By Noel Vick
Bigger is better in Minnesota.
Larger lakes have greater resources, or rather, deeper pockets. Voluminous lakes, by and large, produce bigger fish and recruit at a rate advanced of lesser bodies. No doubt, occasionally, smaller venues put it all together, but it never lasts long.
We’ve all been there when, unexpectedly, that 200-acre boilerplate pumps out plump crappies faster than Happy Meals through a McDonald’s drive-through. It’s good when it’s good. Limits are common. Word filters through town. Freezers are filled. When the outbreak ends, the little ol’ 200-acre millpond is left naked in the cold with only culled runts left to nurse. Only time and a divine intervention will put the lake’s smile back on.
Big lakes are better equipped to handle such pressure. Typically, besides the obvious advantage of size, there’s more forage, structure and diversity of habitats to shroud particular populations from filet-craving weekenders and locals as well.
Opportunely, several of Minnesota’s larger lakes are steeped in positive cycles, yielding not only numerical volume, but also massiveness. And if you’re of the ilk that judges success in pounds of pressure on the rod similarly or greater to pounds in the cooler, I think you’ll appreciate these offerings.
Lake of the Woods
If someone is going to play the size card, Lake of the Woods simply lands on the table face up – its Minnesota’s trump card. It’s simply ripe with walleyes, not to mention saugers, jumbo perch, big pike and the incidental eelpout or lake sturgeon.
“The lake is undeniable. It’s a can’t-miss walleye and sauger fishery,” says one of its biggest cheerleaders, Ice Team’s Brian Brosdahl. “The combination of walleyes and saugers with sprinklings of mongo perch is unbeatable.”
According to Brosdahl, this winter’s walleye crop booms with 13- to 15-inchers, fish that were bountiful last winter, too, but below the preferred range for knifing. Intermixed with the walleyes are a welcomed contingent of 13- and 14-inch saugers, a daytime-feeding relative of the walleyes that taste mighty fine with butter and seasoning salt.
“Right away, I concentrate on the first shoreline break off Pine Island, the Rainy River mouth area and Four Mile Bay,” says Brosdahl, earmarking hotspots, which are conveniently close to resorts and landings.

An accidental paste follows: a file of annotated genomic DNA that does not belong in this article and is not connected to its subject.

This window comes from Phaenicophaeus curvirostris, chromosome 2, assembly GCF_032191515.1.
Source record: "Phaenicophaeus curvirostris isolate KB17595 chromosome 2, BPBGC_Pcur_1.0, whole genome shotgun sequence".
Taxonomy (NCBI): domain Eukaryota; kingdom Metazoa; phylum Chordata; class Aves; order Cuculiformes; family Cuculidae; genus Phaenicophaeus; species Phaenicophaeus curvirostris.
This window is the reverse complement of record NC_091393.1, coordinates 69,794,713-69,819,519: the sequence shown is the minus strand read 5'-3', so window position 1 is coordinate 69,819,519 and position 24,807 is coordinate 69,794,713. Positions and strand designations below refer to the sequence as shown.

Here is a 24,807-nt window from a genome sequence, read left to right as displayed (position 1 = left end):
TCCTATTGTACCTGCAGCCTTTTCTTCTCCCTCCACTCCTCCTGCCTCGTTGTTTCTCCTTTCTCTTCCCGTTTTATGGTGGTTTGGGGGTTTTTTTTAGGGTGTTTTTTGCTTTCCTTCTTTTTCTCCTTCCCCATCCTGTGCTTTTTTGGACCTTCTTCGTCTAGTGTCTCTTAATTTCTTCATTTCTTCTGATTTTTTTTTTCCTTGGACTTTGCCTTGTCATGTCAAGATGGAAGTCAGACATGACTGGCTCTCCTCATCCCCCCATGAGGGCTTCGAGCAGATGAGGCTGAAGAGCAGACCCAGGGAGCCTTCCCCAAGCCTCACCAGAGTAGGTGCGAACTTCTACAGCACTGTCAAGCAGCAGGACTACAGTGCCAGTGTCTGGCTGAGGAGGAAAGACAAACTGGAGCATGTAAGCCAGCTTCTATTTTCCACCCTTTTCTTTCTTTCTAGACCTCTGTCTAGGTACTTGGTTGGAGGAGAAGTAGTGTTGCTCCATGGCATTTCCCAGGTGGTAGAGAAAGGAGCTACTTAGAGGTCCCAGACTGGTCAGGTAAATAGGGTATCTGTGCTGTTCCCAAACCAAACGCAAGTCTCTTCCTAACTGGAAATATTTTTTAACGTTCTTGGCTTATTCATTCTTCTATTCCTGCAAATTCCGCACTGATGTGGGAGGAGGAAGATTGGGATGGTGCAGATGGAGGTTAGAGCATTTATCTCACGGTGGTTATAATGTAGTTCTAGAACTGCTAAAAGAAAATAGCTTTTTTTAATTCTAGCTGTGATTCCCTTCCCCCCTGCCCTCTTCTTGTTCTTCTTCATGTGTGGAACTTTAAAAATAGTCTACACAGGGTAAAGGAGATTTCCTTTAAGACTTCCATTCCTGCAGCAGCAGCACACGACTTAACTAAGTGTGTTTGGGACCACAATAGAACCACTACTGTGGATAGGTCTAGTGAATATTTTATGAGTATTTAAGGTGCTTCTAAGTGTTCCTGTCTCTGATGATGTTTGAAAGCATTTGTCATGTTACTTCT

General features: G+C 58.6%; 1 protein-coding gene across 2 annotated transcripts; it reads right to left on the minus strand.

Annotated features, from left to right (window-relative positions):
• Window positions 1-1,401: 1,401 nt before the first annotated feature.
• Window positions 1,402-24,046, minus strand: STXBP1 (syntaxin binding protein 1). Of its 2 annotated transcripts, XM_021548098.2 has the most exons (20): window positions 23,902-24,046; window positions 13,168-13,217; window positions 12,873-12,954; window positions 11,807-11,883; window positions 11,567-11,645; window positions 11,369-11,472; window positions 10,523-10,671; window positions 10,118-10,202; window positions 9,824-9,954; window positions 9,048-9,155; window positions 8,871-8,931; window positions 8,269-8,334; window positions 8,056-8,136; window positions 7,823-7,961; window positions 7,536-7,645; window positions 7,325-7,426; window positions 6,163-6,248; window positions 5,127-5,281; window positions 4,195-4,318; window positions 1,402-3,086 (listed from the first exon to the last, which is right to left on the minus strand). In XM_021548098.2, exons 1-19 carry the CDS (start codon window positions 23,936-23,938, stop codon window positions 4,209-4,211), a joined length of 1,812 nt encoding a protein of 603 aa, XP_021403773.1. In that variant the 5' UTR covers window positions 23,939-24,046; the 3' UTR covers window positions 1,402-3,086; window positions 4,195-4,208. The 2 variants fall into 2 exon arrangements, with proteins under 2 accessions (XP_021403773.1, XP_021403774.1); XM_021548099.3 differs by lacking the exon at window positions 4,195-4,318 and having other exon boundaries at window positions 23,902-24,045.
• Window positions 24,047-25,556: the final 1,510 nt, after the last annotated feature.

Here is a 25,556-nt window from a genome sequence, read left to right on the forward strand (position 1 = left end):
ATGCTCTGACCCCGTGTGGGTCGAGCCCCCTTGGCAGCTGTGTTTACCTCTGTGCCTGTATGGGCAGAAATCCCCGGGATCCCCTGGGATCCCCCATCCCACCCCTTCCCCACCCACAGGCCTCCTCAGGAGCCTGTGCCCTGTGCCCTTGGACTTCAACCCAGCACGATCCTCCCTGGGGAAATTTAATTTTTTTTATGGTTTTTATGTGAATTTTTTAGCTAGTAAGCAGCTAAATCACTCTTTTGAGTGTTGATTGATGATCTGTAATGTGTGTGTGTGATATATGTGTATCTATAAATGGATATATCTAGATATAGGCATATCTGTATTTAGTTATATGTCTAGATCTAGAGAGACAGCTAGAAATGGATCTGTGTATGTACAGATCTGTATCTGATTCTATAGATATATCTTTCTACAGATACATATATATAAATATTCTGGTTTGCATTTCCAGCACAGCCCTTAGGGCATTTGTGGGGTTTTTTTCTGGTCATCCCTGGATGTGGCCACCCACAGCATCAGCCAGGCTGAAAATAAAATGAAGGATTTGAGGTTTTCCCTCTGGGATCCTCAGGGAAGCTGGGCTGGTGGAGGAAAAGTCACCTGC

In the bay, Brosdahl scours the Rainy River channel as it meanders from Wheeler’s Point to Lighthouse Gap. “Bends are best, especially where you can hit depths of 14 to 24 feet.”
The entire flank of protracted Pine Island is another hotspot. During morning and evening hours Brosdahl pitches camp in 15 to 24 feet, centering on structure with the steepest grade. But if not there, he promptly reports to the deeper 20s, especially where the 20s develop into 30s – the second major break.
Once fish are dialed in, you may not have to move at all. History, however, dictates that depths of 29 to 33 feet are superior by day, because saugers feed just beyond the walleyes. Later, in February and March, Brosdahl slides out to 32 to 38 feet of water, where walleyes, saugers and large perch feast on emerging insects and baitfish.
Besides Pine Island and its allied areas, Brosdahl endorses 16 Mile Reef, waters outside Zippel Bay, and the many reefs associated with Long Point and Arnesons Reef.
Technique-wise, Lake of the Woods isn’t much of a code to crack. Brosdahl lowers a noisy Lindy Rattl’r Spoon in golden shiner or fire-tiger glow colors, which he adorns with a whole or partial emerald shiner.
The Lake of the Woods Tourism Bureau is equipped to answer your lodging and fishing questions. You can ring the fine folks at 1-800-382-FISH (3474) or look them up online at www.lakeofthewoodsmn.com.
Perhaps the most sought after of all hardwater species could be the perch. They bridge the gap between game fish and panfish. They gulp whole baitfish at times, nibbling on zooplankton when melancholy overcomes them.
Minnesota is a perch fishing mecca. No other state boasts as many outstanding perch fisheries – period. With that said, there’s a fistful of lakes in north-central Minnesota that, on average, tend to outperform the rest. Kingpin amongst them is 69,000-acre Lake Winnibigoshish.
“Winnie is juiced with 9- and 10-inchers – fatties,” says Brosdahl. “Besides those everyday fish, there’s also a number of perch in the 11- to 13-inch class. The reduced bag limit has been beneficial.”
A couple of years back the Department of Natural Resources imposed statewide changes to the harvesting of perch, lowering figures from the liberal 100 daily/100 possession limit to the newer and wiser 20 daily/40 possession limit. Winnie’s perch population has responded positively to the reduced take. Flat out, there’s more big fish in the pond.
What makes Winnie so wonderful? Brosdahl credits the lake’s diversity of prime structure.
“Everything is perchy,” he said. “Winnie is bursting with sandbars, rockpiles, vegetation and steep banks.”